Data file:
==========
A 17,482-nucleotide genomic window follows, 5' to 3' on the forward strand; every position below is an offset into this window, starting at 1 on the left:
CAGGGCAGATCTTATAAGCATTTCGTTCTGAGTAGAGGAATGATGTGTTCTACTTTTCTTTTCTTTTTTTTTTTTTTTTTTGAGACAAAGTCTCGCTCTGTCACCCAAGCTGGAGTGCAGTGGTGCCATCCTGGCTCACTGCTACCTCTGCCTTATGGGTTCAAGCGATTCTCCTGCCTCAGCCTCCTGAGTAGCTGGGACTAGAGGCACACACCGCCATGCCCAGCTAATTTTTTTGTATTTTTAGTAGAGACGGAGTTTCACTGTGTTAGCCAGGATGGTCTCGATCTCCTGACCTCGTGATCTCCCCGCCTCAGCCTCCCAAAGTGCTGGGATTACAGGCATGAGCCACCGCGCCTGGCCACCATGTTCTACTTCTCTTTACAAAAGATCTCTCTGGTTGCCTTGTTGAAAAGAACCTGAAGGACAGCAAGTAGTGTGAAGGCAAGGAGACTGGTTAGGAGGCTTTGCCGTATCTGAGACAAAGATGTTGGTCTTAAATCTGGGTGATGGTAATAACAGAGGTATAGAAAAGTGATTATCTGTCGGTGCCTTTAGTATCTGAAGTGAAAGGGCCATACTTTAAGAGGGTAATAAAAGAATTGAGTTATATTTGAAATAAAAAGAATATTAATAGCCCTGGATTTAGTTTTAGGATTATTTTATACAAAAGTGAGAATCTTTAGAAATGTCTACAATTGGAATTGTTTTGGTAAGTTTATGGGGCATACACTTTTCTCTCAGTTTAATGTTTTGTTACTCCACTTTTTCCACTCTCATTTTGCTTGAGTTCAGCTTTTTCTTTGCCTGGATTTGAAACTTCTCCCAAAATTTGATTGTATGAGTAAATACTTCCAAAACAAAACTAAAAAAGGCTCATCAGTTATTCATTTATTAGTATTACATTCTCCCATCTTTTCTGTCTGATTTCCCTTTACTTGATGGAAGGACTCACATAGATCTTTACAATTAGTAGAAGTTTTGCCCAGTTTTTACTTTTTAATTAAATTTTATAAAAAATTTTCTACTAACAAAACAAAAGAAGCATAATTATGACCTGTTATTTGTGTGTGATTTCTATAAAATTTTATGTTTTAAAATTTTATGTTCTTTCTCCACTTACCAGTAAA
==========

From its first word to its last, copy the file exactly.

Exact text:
A 17,482-nucleotide genomic window follows, 5' to 3' on the forward strand; every position below is an offset into this window, starting at 1 on the left:
CAGGGCAGATCTTATAAGCATTTCGTTCTGAGTAGAGGAATGATGTGTTCTACTTTTCTTTTCTTTTTTTTTTTTTTTTTTGAGACAAAGTCTCGCTCTGTCACCCAAGCTGGAGTGCAGTGGTGCCATCCTGGCTCACTGCTACCTCTGCCTTATGGGTTCAAGCGATTCTCCTGCCTCAGCCTCCTGAGTAGCTGGGACTAGAGGCACACACCGCCATGCCCAGCTAATTTTTTTGTATTTTTAGTAGAGACGGAGTTTCACTGTGTTAGCCAGGATGGTCTCGATCTCCTGACCTCGTGATCTCCCCGCCTCAGCCTCCCAAAGTGCTGGGATTACAGGCATGAGCCACCGCGCCTGGCCACCATGTTCTACTTCTCTTTACAAAAGATCTCTCTGGTTGCCTTGTTGAAAAGAACCTGAAGGACAGCAAGTAGTGTGAAGGCAAGGAGACTGGTTAGGAGGCTTTGCCGTATCTGAGACAAAGATGTTGGTCTTAAATCTGGGTGATGGTAATAACAGAGGTATAGAAAAGTGATTATCTGTCGGTGCCTTTAGTATCTGAAGTGAAAGGGCCATACTTTAAGAGGGTAATAAAAGAATTGAGTTATATTTGAAATAAAAAGAATATTAATAGCCCTGGATTTAGTTTTAGGATTATTTTATACAAAAGTGAGAATCTTTAGAAATGTCTACAATTGGAATTGTTTTGGTAAGTTTATGGGGCATACACTTTTCTCTCAGTTTAATGTTTTGTTACTCCACTTTTTCCACTCTCATTTTGCTTGAGTTCAGCTTTTTCTTTGCCTGGATTTGAAACTTCTCCCAAAATTTGATTGTATGAGTAAATACTTCCAAAACAAAACTAAAAAAGGCTCATCAGTTATTCATTTATTAGTATTACATTCTCCCATCTTTTCTGTCTGATTTCCCTTTACTTGATGGAAGGACTCACATAGATCTTTACAATTAGTAGAAGTTTTGCCCAGTTTTTACTTTTTAATTAAATTTTATAAAAAATTTTCTACTAACAAAACAAAAGAAGCATAATTATGACCTGTTATTTGTGTGTGATTTCTATAAAATTTTATGTTTTAAAATTTTATGTTCTTTCTCCACTTACCAGTAAA